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Indonesia drug smuggling accused: ‘Execution has been cancelled, ask govt to bring me home’

Gurdip Singh, who was to be executed Thursday night for drug smuggling in Indonesia, has not been put to death, External Affairs Minister Sushma Swaraj said.

Written by Anju Agnihotri Chaba | Nakodar | Published: July 30, 2016 10:20:50 am
Gurdip Singh, Gurdip Singh execution, Indonesia execution, Indian Indonesia, Indian Indonesia executions, Sushma Swaraj, Swaraj, India news, Indonesia news Gurdip Singh’s family celebrate on Friday (Express Photo)

Indian national Gurdip Singh (48), who was to be executed Thursday night for drug smuggling in Indonesia, has not been put to death, External Affairs Minister Sushma Swaraj said Friday. India is currently exploring all legal options to prevent his execution, said sources.

“Indian Ambassador in Indonesia has informed me that Gurdip Singh whose execution was fixed for last night, has not been executed,” Swaraj tweeted on Friday.

However, it was not clear why the Indian was not executed while four other convicts were put to death by the firing squad.

Gurdip is among the 10 convicts whose execution was not carried out. He was found guilty by an Indonesian court of trying to smuggle in 300 gm of heroin and was handed a death penalty in 2005.

Ministry of External Affairs spokesperson Vikas Swarup had on Thursday said Indian Embassy officials in Jakarta were reaching out to the Indonesian foreign office and the senior leadership of the country on the issue.

Gurdip’s wife Kulwinder Kaur, who now lives with her two children at her father’s place in Nakodar near Jalandhar, said she could not believe her ears when she heard her husband’s voice over the phone on Friday morning.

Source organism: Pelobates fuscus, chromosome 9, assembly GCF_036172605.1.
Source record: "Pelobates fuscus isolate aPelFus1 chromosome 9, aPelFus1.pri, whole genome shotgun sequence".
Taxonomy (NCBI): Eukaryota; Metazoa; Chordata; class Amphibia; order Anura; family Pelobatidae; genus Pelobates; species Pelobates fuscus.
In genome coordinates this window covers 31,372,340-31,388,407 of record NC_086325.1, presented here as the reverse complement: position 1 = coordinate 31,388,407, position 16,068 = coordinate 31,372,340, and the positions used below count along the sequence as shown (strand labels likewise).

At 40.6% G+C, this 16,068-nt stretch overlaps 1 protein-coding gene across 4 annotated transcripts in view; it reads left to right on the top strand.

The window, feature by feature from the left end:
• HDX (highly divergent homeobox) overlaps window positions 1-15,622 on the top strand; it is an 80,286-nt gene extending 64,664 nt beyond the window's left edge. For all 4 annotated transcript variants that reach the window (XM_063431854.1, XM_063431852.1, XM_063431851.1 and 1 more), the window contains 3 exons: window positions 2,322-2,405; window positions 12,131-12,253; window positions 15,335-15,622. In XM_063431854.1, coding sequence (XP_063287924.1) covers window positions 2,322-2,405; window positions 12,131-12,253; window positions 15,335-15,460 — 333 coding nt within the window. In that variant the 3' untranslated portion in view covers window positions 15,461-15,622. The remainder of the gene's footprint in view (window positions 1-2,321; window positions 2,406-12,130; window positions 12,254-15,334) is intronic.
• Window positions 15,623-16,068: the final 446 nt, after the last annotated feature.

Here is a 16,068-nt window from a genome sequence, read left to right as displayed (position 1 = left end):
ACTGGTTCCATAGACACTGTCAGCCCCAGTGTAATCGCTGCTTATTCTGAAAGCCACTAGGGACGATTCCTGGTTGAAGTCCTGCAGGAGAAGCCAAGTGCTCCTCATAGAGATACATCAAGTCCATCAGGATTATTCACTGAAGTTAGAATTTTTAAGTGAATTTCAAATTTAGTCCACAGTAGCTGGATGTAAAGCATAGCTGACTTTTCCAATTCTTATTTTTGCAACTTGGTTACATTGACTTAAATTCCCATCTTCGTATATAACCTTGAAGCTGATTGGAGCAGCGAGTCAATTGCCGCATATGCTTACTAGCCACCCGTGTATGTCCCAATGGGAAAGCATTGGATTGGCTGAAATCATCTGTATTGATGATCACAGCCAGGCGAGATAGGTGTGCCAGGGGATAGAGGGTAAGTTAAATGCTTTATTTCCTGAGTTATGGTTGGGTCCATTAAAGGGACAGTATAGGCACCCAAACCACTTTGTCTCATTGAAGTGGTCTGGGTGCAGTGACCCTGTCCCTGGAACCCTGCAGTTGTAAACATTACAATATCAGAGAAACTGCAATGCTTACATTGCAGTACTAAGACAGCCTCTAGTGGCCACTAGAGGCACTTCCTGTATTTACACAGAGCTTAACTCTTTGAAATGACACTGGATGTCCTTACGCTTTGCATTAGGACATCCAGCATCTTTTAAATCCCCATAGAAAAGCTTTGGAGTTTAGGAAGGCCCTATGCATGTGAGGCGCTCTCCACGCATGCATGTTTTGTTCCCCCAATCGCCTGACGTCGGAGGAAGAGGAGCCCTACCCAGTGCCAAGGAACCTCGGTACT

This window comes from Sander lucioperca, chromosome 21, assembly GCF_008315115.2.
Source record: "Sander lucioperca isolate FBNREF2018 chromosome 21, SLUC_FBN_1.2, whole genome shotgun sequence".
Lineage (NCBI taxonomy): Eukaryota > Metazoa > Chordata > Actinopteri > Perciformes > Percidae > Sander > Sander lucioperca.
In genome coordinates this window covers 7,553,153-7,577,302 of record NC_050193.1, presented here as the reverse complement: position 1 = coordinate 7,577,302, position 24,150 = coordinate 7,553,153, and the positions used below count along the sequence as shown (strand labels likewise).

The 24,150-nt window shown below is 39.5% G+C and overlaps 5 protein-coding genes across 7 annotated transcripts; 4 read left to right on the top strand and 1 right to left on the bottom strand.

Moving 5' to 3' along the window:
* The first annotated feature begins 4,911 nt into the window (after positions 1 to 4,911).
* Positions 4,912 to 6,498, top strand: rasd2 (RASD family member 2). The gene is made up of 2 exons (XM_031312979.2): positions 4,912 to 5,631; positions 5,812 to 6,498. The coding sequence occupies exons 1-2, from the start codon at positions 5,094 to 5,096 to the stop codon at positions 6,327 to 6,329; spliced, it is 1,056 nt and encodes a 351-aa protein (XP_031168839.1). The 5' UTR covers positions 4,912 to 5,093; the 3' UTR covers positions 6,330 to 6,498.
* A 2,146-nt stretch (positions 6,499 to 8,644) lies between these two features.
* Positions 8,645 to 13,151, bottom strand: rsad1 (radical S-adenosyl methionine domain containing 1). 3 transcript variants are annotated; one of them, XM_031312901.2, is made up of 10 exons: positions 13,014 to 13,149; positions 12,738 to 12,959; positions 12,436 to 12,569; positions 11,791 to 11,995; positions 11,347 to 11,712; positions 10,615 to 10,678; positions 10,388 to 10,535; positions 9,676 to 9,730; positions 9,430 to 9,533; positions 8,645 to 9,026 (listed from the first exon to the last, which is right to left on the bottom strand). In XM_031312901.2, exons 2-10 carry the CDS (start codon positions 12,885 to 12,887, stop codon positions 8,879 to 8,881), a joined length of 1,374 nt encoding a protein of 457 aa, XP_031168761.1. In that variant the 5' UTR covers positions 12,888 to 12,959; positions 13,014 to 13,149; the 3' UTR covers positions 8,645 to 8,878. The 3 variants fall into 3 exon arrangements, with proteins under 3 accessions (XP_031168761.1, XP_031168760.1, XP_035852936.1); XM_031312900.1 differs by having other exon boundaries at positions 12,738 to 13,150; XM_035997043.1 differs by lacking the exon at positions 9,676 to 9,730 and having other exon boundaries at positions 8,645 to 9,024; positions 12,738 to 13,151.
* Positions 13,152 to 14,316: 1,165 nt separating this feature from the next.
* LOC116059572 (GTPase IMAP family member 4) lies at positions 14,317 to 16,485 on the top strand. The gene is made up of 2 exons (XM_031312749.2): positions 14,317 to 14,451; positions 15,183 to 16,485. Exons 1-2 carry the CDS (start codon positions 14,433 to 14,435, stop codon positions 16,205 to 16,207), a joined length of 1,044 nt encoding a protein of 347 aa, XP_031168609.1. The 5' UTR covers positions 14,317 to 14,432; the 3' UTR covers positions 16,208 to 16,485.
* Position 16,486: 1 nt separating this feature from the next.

“He told me, ‘Tera Gurdip bach gaya, chamatkar ho gaya (Your Gurdip has been spared, it’s a miracle). I was close to the firing squad. My hands were tied and I was blindfolded, but then I was called back. The Indian government stood by me’,” Kaur said, quoting Gurdip.

Gurdip made two more calls later in the day and spoke to his daughter Manjot (17) and nephew Gurpal Singh. Besides Manjot, Gurdip has a son, Sukhbir (13).

Kulwinder said Gurdip had thanked the Indian government, especially External Affairs Minister Sushma Swaraj and the media for taking up this case. He had also asked Gurpal to keep informed about any development in the matter, she said.

“He told me that he will return to the jail he was lodged in and asked me to request the government to bring him back home,” she said.

“I would be indebted to Sushma ji (Sushma Swaraj) and media all my life. I want to meet her to thank her personally,” Kulwinder said.

According to Kulwinder, Gurdip, hailing from Sitalpur in UP’s Saharanpur district, left for New Zealand in 2002 but travel agents stopped him in Indonesia, took away his passport and forced him into the drug trade. He was arrested in 2004 and has been in jail since then.


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